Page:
Like many other Federal Agencies and U.S. District Courts, the U.S. International Trade Commission (“ITC”) is open for business during the COVID-19 crisis, but on a limited basis. Modifications to the ITC’s business began on March 17, 2020. On May 14, 2020, the ITC’s COVID-19 Action Plan was extended through July 10, 2020. Although limited discovery is proceeding in many investigations, Washington DC’s “Stay-at-Home” Order and world-wide travel restrictions are likely to delay resolution of pending investigations. This article addresses how the ITC is handling in-person hearings under Section 337 of the Tariff Act of 1930 (“Section 337”) during the COVID-19 crisis. Part II will address modifications to the ITC’s electronic filing system, service of documents and discovery.
In-Person Hearings and Meetings, Generally
Effective March 17, 2020, the ITC Building was closed and all ITC employees began teleworking. At the same time, the ITC postponed all in-person Section 337 hearings for 60 days. On May 14, 2020, the postponement of in-person hearings was extended until July 10, 2020. The ITC’s Administrative Law Judges (“ALJ”) are working to schedule new dates for in-person hearings. The ITC has instructed ALJs that they may otherwise conduct their investigations in accordance with established procedures. Although the Office of Unfair Import Investigations (OUII) remains available to review draft Section 337 complaints during the COVID-19 crisis, potential Complainants should contact OUII to discuss remote procedures and timing for review, instead of scheduling an in-person meeting.
As of March 17, there were 27 pending investigations that were in the late stages of the proceedings – meaning the evidentiary hearing was complete, a successful motion for summary determination had been filed, or the complaint had been withdrawn. These investigations were largely unaffected by the COVID-19 crisis, other than some minor delays, generally unrelated to COVID-19.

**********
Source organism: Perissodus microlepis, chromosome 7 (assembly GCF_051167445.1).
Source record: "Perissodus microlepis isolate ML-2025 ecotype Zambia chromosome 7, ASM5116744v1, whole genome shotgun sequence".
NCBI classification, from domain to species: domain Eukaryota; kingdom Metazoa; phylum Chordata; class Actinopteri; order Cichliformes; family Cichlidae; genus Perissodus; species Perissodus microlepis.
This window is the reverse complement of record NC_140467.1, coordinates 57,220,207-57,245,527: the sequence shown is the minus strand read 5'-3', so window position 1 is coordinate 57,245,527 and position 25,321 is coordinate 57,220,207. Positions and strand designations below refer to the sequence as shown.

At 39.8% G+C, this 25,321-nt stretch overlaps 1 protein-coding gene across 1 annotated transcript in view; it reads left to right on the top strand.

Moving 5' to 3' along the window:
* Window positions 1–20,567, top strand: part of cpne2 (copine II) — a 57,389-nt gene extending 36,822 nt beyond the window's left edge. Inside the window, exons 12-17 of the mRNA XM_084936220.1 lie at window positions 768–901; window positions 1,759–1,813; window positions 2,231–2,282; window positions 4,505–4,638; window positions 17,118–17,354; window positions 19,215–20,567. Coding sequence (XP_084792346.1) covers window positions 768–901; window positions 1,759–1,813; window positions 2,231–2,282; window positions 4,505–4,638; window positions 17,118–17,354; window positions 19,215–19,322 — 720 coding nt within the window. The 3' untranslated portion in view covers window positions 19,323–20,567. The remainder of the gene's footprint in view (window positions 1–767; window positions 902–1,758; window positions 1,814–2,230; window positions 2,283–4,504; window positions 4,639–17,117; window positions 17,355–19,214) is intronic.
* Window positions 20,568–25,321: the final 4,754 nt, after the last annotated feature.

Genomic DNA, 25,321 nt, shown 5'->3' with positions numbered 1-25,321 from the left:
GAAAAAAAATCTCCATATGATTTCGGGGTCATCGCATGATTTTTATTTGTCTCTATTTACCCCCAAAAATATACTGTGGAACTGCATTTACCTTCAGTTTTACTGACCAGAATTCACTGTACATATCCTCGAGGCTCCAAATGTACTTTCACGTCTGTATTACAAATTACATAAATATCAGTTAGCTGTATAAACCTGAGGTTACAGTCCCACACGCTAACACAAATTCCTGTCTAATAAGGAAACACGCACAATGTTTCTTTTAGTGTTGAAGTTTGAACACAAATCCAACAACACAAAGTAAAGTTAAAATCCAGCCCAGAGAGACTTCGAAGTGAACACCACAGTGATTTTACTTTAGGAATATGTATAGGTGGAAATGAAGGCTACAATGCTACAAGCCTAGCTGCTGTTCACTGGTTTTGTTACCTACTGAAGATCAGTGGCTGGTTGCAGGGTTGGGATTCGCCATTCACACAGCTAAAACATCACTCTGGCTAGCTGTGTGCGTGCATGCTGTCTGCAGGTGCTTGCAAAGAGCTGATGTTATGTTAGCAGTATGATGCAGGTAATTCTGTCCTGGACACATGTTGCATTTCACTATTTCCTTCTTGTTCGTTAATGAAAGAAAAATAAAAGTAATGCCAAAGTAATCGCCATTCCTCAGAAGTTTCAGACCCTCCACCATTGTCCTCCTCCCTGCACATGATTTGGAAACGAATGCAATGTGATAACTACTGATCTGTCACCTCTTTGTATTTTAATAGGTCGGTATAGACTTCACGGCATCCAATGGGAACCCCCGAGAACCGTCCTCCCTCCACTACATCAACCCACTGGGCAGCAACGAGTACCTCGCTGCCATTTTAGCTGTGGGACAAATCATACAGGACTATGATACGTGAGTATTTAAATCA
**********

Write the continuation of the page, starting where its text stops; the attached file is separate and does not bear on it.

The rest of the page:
As of March 17, only a few pending investigations had evidentiary hearings scheduled for March, April, May or June 2020. In some of these investigations, ALJs have moved the hearing to a later specific date. See, e.g., 337-TA-1166 (ALJ Lord), 337-TA-1170 (ALJ Elliott, in the first instance) and 337-TA-1173 (ALJ McNamara). In other investigations, ALJs have postponed hearings indefinitely. See, e.g., 337-TA-1162 (ALJ Elliott), 337-TA-1167 (Chief ALJ Bullock), 337-TA-1170 (ALJ Elliott, after an initial specific deferral date), 337-TA-1172 (ALJ Shaw), 337-TA-1178 (ALJ Shaw), 337-TA-1179 (Chief ALJ Bullock) and 337-TA-1185 (ALJ Shaw).
For investigations with hearing dates in July, August or September 2020, ALJs have been proactive in extending discovery to account for COVID-19’s impact on discovery and re-setting specific dates for evidentiary hearings in the fall, with the hope that the ITC will be open by then. See, e.g., 337-TA-1175 (ALJ Elliott), 337-TA-1181 (ALJ Lord), 337-TA-1182 (ALJ Cheney), 337-TA-1186 (ALJ Lord) and 337-TA-1190 (ALJ Lord). But ALJ McNamara still has two evidentiary hearings scheduled for the end of July and August – 337-TA-1180 and 337-TA-1187.
Once the ITC opens, the procedures for conducting in-person hearings may change from the general practices in the past. For example, in several investigations, the parties have already raised issues regarding receipt of evidence without a sponsoring witness (see, e.g., 337-TA-1167) and the use of deposition transcripts and witness statements instead of live testimony (see, e.g., 337-TA-1166).
The Future of Section 337 Investigations
The COVID-19 crisis has not had an immediate impact on the number of Section 337 complaints filed at the ITC—six complaints were filed in the two months following announcement of the COVID-19 Action plan, which is consistent with historical averages and with the number of complaints filed in the first three months of 2020. But the long term impact of COVID-19 is difficult to predict. An economic slowdown might cause potential Complainants to delay filing a complaint to save and/or postpone legal costs. An economic slowdown also might decrease the volume of products imported into the United States, thereby reducing the number of infringing imports. On the other hand, as competition with imported products becomes more intense, the need for a company to effectively enforce its Intellectual Property rights will increase. Regardless of the long term impact of COVID-19 on the economy, however, the ITC is demonstrating that it can be flexible and adapt in times of crisis.